Similar Photographs and Copyright Infringement: Temple Island Collections v New English Teas

Can the copyright in a photograph be infringed by shooting a similar photograph? The answer to this question has generally been thought to be yes. In the first UK judgment directly on this point the Patents County Court has confirmed this.

His Honour Judge Birss QC decided that a photograph of a red London bus against a black and white background of Big Ben and the Houses of Parliament, with a blank sky, was similar enough to another photograph of the same subject matter to infringe copyright.

The two photographs are reproduced in the judgment and can also be seen here.

The decision is perhaps surprising, given the commonplace subject matter of the photographs. The judge himself admitted that he found it a difficult question, but in the end he decided that a substantial part of photograph 1 had been reproduced in photograph 2.

The Temple Island case is likely to herald more claims of this kind. The judgment should be studied by anyone imitating an existing photograph or commissioning a photograph based on a similar photograph. “Inspiration” and “reference” are fine in themselves, but there is a line between copying ideas and copying the original expression of ideas which is often a difficult one to draw.

The monetary value of most photographic copyright claims is low. The cost of court action makes them uneconomic to pursue. This is all going to change soon. The UK government has accepted a recommendation in the Hargreaves Report that the Patents County Court (likely to be re-named the Intellectual Property County Court) should operate a small claims procedure for intellectual property claims under £5,000. Similar proposals are now being considered in the US in an effort to make the courts more widely accessible in the majority of copyright infringement cases which don’t (even in the US!) involve telephone number damages.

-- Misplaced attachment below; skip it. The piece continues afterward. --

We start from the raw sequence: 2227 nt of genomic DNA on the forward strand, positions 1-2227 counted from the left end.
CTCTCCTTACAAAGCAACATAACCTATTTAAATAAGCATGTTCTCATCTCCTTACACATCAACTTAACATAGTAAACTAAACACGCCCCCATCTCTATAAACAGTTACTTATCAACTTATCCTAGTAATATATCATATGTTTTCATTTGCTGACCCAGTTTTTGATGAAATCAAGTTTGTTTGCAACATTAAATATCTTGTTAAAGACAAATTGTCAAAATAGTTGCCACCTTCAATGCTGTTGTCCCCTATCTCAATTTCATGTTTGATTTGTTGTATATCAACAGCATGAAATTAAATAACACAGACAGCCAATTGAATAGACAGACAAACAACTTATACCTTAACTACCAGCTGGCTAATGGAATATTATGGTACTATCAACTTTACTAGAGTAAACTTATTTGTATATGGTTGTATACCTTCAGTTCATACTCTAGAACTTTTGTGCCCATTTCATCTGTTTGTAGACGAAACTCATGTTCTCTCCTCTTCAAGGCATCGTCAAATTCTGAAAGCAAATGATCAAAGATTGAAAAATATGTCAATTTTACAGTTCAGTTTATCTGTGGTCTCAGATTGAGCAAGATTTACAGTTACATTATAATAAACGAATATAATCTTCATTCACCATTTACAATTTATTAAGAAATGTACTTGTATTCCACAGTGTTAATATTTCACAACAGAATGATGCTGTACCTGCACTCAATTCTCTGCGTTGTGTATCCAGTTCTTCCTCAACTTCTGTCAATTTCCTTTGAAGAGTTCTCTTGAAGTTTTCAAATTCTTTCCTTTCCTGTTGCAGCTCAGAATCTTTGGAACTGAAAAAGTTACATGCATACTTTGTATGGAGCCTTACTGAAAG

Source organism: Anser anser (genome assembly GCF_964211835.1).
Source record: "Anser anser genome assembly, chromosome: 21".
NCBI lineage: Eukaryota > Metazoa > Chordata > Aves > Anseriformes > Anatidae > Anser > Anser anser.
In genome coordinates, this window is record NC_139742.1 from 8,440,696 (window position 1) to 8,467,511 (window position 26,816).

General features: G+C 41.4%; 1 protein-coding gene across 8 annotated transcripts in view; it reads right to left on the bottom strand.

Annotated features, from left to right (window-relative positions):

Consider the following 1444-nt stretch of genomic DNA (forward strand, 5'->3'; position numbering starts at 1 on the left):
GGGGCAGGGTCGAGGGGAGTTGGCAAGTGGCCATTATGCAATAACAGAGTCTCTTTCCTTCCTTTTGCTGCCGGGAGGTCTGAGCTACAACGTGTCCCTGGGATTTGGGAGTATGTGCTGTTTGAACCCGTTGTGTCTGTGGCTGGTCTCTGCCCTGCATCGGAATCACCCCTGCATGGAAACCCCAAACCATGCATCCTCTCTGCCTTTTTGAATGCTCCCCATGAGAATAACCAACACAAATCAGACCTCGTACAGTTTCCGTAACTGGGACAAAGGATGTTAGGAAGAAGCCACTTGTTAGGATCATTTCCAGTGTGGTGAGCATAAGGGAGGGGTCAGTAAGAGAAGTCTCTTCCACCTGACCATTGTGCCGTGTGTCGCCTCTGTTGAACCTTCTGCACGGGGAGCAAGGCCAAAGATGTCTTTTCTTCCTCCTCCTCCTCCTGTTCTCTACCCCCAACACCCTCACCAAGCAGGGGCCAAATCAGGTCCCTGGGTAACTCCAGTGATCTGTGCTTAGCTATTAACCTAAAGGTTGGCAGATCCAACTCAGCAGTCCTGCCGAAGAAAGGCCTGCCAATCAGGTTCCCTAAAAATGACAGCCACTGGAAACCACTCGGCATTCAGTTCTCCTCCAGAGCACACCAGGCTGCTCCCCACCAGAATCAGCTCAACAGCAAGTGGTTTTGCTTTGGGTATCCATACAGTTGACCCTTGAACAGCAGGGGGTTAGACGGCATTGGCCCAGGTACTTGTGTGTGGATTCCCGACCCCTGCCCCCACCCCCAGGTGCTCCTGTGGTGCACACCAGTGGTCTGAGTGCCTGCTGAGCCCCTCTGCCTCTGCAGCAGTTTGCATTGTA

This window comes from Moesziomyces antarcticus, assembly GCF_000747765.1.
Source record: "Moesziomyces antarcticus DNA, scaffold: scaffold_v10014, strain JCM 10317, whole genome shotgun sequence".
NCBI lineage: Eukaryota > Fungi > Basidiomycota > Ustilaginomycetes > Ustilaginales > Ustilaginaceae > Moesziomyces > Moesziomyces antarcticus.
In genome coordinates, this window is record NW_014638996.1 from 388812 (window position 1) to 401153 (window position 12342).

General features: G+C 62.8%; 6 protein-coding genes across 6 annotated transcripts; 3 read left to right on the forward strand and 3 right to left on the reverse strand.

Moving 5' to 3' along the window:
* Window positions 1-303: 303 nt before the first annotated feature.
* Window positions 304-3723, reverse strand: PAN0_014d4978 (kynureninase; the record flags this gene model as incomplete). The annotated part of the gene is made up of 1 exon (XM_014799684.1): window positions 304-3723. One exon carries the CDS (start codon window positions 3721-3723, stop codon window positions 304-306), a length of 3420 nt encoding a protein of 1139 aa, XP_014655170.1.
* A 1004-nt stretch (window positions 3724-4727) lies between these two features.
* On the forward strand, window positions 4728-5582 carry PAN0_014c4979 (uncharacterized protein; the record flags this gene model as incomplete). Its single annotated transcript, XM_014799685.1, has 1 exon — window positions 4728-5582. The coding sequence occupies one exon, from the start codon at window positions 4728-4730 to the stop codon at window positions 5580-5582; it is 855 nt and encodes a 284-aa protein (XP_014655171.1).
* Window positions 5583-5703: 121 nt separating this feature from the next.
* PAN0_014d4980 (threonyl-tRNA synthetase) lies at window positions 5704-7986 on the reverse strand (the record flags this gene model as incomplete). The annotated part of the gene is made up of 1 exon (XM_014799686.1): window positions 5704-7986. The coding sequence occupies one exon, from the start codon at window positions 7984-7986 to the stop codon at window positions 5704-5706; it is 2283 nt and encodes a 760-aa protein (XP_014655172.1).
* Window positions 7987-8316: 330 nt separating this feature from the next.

Copyright in Portrait Photographs: ECJ Decision in Painer v Standard Verlags GmbH
Portrait Photographs, Photofits and Missing Person Apeals: Painer v Standard Verlags gmbh

Bulletins are for general guidance only. Legal advice should be sought before taking action in relation to specific matters. Where reference is made to Court decisions facts referred to are those reported as found by the Court. Please note that past bulletins included in the Archive have not been updated by any subsequent changes in statute or case law.